Herzberg argues that the vast majority of American experiences with drugs and addiction have taken place within what he calls “white markets,” where legal drugs—i.e., medicine—are sold to a largely white clientele. He advocates for a consumer protection approach that regulates all drug markets while caring for people with addiction by ensuring they have safe, reliable access to medication-assisted treatment. Accomplishing this, Herzberg explains, would require rethinking a racially segregated drug/medicine divide.
Eileen Myles (Sept. 22; $18 hardcover)
Publicity & marketing highlights: Virtual author tour at bookstores, including City Lights in San Francisco and Politics and Prose in Washington, D.C.; excerpt to run in the September edition of Harper’s.
In the third volume in the Why I Write series, poet and novelist Myles addresses the social, political, and aesthetic conditions that shape their work. This book-length essay also investigates the ways that writing is inescapably captive to time.
Dave Chisholm, with Peter Markowski (Sept. 29, $24.99 hardcover)
Publicity & marketing highlights: Includes a vinyl 45 with two tracks; timed with the release of Bird in L.A., an album of previously unreleased recordings by Charlie Parker, also in September.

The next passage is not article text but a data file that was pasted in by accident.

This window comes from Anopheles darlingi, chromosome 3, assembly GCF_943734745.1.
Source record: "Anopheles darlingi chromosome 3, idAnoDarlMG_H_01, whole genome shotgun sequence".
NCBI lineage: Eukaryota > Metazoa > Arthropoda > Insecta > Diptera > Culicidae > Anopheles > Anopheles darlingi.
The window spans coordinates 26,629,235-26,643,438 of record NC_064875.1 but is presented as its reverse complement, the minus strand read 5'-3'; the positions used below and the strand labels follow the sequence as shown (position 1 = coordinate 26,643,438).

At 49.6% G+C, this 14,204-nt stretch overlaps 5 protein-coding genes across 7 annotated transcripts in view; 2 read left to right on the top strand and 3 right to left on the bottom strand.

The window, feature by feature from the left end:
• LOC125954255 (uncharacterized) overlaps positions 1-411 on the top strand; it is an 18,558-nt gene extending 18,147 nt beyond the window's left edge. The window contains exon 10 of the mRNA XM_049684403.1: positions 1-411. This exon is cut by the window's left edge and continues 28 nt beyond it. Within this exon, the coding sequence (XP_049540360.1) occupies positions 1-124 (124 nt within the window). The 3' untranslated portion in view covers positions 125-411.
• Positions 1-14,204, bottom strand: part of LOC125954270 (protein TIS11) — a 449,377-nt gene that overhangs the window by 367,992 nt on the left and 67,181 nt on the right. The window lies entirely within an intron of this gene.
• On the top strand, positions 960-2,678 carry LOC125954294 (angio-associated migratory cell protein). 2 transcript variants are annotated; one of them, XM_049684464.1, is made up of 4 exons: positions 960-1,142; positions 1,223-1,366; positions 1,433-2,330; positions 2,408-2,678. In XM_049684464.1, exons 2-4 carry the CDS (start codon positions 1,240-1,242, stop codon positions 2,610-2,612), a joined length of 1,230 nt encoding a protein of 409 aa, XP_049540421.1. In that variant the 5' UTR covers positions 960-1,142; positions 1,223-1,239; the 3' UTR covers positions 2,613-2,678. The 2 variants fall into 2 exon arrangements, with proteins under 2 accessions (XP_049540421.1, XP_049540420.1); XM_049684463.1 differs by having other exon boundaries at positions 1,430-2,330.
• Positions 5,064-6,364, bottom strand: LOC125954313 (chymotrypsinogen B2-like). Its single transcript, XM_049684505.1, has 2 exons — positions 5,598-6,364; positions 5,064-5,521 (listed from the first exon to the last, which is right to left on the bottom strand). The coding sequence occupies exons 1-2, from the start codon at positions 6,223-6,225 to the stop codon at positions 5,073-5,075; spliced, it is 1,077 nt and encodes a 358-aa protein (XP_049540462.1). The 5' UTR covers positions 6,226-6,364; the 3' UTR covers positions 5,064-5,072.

This graphic novel by Instrumental author, cartoonist, and jazz musician Chisholm takes its title from Charlie Parker’s 1947 standard. In its starred review, PW wrote, “This superb book manifests the bleak circumstances surrounding Parker’s addictions while celebrating the musical genius that continues to influence jazz improvisors today. It’s an innovative exemplar of the graphic bio form and will win over Parker fans and jazz newbies alike.”
Apple: Skin to the Core
Eric Gansworth (Oct. 6, $18.99 hardcover)
Announced first printing: 25,000 copies
Publicity & marketing highlights: Virtual tour kicks off on Indigenous Peoples’ Day, October 12; keynote at the Assembly on Literature for Adolescents of NCTE; outreach to Native influencers; one of Literary Hub’s most anticipated books of 2020.
In this book (which is named for a slur used in Native communities), writer, poet, and visual artist Gansworth, who was born and raised in the Tuscarora Nation, tells his life story for young readers. As PW’s review said of his earlier YA novel Give Me Some Truth, “Gansworth vividly captures the difficulties of reservation life.” Ages 12–18.
Innosanto Nagara (Oct. 6, $17.95 hardcover)
Announced first printing: 30,000 copies
Publicity & marketing highlights: Virtual events at bookstores and schools, including some school events with PEN/Faulkner in the Schools; advertising; book giveaways on social media and GoodReads.
Activist graphic designer Nagara’s first children’s book, the bestselling A Is for Activist, launched his second career, writing and illustrating social justice–themed books. In his latest work, he speaks to young people participating in and witnessing today’s marches and demonstrations and offers up a vision of a better world—and a future worth fighting for. Ages 4–8.